- PHOTO COURTESY OF CAL POLY ARTS
- DODGY MAGIC: An adoring Harry (James Percy, left) admires Dumbledore's (Delme Thomas) finger wand in the Potter parody 'Potted Potter.'
It is 5 p.m. on Sunday, Nov. 17. As I walk into the Performing Arts Center at Cal Poly, I wish I had packed my vast array of Potter-related-costumes into my suitcase, but alas—Virgin Atlantic only allows 23 kilos* of luggage and thus I must merely come as a tepid Muggle. Sob. We sit down whilst Delme Thomas, one of the Potted Potter duo, is furiously shaking hands with members of the audience. And now the play is starting! Potted Potter is the Harry Potter series condensed into a mere 70 minutes, 10 minutes to complete each book. I am excited.
James Percy is playing Potter, and unfortunately Del (the man I didn’t interview last week) has to play every single other character. Del’s shtick is that he has not read the books. He neglects to draw a scar on James’ head and instead writes “HARRY” in block capitals. Del has also allegedly spent all the money set aside for Broadway’s finest actors on the dragon in Book 4. Yikes! The set too has apparently suffered: The Forbidden Forest is an image of a beach with “KEEP OUT” graffitied over the idyllic image. There is a wardrobe, too. It turns out Del got a little confused between Narnia and Hogwarts. Two warthogs on a skateboard represent Hogwarts. Each book is introduced by a lighting change and a funny dance across the stage where James wobbles his head a lot and skips. I think that is to signal that he is going into character as Potter—what fun!
It's like a pantomime with a whirlwind of characters as we race through the books. After the actors complete each book, we cheer. Loudly. Hurrah! Hurrah for Potter! Suddenly the show turns interactive—a Quidditch match! We are split into two teams. I am in Slytherin and I boo and hiss because that’s what I think I should do. Everyone else is cheering, so I quickly adapt. Nothing like team morale.
Two small children are picked as Seekers. Our Slytherin Seeker is a girl dressed like a cake. So many layers of pink and white sheen silk adorn her outfit. I am not sure if she is dressed up as a Potter character—maybe she got the memo wrong and came as a birthday cake. Oh well! We now are playing with a giant inflatable ball that is being bounced around the audience. Team Slytherin vainly try** to aim the ball into the Gryffindor hoop. Suddenly the game is paused by a deafening whistle. One portly, paternal figure in the audience is refusing to play with the ball—boo! Hiss! Del relegates him to Hufflepuff, oh the shame! Meanwhile, the seekers chase the Golden Snitch across the stage. The Golden Snitch is actually not a snitch but James dressed up in a gold costume that resembles Bob the Builder. Gryffindor win as their small Seeker body-slams the Snitch to the floor—no easy feat, as he is about the size of James’ face. I am sad that Gryffindor have won, and feel sweaty and cross. But no matter, as now Del sprays a water pistol into the Slytherin side of the audience so I am cooled down and am soggy and less cross. Now Harry Potter (or James) is in the graveyard, nervously awaiting the arrival of the evil Lord Voldemort. He keeps calling out “Voldemort, come out, come out wherever you are.” There is silence. He tries again. In the audience, a small voice belonging to a child no more than 5 years old takes matters into his own hands and decides to help. In a childish American accent, he too calls out, “Voldemort, come out please.” The juxtaposition between the boisterous English accent of James and the timid, yet ever so helpful American child is fabulous, and I nod my approval.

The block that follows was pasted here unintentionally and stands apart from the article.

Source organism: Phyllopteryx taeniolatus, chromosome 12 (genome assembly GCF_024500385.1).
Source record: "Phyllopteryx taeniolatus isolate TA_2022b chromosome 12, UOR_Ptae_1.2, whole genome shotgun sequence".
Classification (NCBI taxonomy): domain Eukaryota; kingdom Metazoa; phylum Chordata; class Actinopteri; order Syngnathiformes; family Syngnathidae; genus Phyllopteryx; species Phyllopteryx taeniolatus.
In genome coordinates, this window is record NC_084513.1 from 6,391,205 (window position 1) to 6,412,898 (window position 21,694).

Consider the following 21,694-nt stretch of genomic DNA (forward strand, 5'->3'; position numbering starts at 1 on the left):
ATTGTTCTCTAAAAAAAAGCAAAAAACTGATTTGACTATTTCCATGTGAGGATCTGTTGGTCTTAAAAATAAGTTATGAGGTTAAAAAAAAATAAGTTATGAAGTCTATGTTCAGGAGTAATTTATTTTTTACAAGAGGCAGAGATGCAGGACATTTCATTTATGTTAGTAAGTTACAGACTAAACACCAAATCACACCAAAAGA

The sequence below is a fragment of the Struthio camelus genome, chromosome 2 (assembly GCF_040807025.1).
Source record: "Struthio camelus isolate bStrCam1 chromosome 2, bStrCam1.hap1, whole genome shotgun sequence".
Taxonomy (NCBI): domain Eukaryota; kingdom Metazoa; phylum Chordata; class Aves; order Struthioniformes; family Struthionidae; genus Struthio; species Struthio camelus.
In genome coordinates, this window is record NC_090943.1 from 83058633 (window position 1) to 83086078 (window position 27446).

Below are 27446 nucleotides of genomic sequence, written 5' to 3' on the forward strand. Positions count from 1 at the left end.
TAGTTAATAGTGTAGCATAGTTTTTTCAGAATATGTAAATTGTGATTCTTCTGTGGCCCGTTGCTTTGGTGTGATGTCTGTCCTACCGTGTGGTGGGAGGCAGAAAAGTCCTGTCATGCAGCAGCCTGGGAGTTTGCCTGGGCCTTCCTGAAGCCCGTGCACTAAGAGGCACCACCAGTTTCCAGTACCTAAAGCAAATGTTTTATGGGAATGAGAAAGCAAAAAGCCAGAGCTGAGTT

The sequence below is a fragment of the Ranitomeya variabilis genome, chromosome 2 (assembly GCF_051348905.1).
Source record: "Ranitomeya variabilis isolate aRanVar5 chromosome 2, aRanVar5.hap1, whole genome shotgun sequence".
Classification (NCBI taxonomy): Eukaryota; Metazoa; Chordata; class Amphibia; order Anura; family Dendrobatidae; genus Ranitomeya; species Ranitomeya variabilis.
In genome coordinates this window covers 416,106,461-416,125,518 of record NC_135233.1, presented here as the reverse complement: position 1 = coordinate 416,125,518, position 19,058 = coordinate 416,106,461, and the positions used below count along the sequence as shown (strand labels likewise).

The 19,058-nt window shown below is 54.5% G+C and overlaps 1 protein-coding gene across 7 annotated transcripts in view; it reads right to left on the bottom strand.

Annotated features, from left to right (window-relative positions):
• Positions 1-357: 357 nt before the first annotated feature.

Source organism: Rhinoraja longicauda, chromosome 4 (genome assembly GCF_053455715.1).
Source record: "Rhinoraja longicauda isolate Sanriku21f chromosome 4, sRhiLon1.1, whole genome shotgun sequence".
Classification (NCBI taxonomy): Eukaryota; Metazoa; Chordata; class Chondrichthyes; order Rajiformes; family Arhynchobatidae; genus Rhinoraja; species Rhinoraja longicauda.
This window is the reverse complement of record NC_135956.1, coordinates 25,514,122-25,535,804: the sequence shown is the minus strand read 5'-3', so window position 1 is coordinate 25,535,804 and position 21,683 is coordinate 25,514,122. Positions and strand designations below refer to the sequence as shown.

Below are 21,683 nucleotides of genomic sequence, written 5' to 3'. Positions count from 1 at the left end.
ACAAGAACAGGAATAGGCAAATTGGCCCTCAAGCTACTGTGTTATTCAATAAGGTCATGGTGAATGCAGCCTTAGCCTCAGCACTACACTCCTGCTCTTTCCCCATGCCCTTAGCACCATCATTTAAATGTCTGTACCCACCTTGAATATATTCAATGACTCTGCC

- PHOTO COURTESY OF CAL POLY ARTS
- GINGERKNOB: Perky yet pesky Potter ruffles Ron's neon ginger curls.
Now, the prophecy pertaining to Harry Potter and Voldemort is announced by Dumbledore (a.k.a. Del in a dodgy wizard’s hat and no trace of that astonishing beard). He announces again and again, “One shall live and one shall die, die, die,” using his voice to create an echo effect when announcing the death part. After hearing him say it at least 14 times, I too want to die, die, die.
We are nearly at the end of the seven books, so to wrap it up, some microphones are brought on stage and the boys burst into song (to the tune of Gloria Gaynor’s “I Will Survive”) and wittily condense the ending of Harry Potter into rhyme complete with sassy dance moves. I am a little exhausted. So much cheering. It’s been an emotional whirlwind. I like the way they adapt to the audience: Once or twice they make quintessentially English references, which fall flat on our predominantly American audience, so they just cruise on singing, “This clearly doesn’t translate to Ameriiiiiiica.”
I do feel the show caters to a younger audience, so I’m not sure I would “Slytherin” to another show, but I was very happy to indulge in some childhood regression.
* Editor’s Note: That’s 50.7063 lbs.
** Editor’s Note: Slytherin try, the team score, the government are: England LOVE collective plurals.
Contributor and quintessential British person Clementine Gray can be reached via Arts Editor Anna Weltner at firstname.lastname@example.org.